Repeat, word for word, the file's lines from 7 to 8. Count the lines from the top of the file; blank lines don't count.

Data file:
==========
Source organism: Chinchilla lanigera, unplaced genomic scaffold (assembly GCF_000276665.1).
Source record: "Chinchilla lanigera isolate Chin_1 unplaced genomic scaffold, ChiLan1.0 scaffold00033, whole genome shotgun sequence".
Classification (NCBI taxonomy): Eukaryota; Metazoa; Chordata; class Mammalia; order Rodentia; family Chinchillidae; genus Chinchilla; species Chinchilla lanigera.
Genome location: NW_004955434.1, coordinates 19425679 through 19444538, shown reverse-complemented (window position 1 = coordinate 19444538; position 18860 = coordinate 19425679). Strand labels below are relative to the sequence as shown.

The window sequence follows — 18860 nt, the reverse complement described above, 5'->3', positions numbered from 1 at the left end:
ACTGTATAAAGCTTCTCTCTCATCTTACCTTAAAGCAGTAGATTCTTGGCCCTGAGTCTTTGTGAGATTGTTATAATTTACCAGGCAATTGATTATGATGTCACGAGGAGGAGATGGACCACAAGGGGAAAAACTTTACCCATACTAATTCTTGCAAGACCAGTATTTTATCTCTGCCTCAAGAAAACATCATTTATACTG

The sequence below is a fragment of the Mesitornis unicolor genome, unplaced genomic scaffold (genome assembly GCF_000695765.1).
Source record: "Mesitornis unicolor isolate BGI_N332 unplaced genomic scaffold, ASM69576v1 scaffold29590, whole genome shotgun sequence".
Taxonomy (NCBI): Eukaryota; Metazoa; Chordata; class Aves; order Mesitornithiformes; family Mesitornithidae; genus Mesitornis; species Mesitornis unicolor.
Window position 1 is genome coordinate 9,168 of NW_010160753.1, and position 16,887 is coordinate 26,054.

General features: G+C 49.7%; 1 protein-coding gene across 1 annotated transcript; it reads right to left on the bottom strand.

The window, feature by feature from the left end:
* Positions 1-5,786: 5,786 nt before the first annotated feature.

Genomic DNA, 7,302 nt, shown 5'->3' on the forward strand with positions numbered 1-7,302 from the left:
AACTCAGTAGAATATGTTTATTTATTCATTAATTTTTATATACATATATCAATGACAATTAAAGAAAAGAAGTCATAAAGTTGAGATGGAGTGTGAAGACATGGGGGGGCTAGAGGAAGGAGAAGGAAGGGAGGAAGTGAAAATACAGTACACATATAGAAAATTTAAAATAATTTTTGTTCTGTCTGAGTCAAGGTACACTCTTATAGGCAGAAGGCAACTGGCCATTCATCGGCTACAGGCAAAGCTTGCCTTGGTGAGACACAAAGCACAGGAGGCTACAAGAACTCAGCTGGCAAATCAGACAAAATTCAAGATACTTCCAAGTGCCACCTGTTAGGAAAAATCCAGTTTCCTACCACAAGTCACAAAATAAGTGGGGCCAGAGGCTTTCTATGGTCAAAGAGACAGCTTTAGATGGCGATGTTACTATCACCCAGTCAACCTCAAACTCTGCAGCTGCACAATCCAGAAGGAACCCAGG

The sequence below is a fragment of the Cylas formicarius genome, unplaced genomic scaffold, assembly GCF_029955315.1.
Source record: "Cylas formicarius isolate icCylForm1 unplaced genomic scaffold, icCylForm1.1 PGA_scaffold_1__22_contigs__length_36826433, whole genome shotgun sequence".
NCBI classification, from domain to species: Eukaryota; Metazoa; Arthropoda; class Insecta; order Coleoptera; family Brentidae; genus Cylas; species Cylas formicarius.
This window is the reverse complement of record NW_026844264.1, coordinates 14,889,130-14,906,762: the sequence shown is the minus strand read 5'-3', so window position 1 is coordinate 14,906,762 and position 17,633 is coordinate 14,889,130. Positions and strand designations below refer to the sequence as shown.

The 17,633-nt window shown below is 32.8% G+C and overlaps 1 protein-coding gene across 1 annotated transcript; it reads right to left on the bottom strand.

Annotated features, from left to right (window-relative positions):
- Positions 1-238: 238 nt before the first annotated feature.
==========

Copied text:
The sequence below is a fragment of the Mesitornis unicolor genome, unplaced genomic scaffold (genome assembly GCF_000695765.1).
Source record: "Mesitornis unicolor isolate BGI_N332 unplaced genomic scaffold, ASM69576v1 scaffold29590, whole genome shotgun sequence".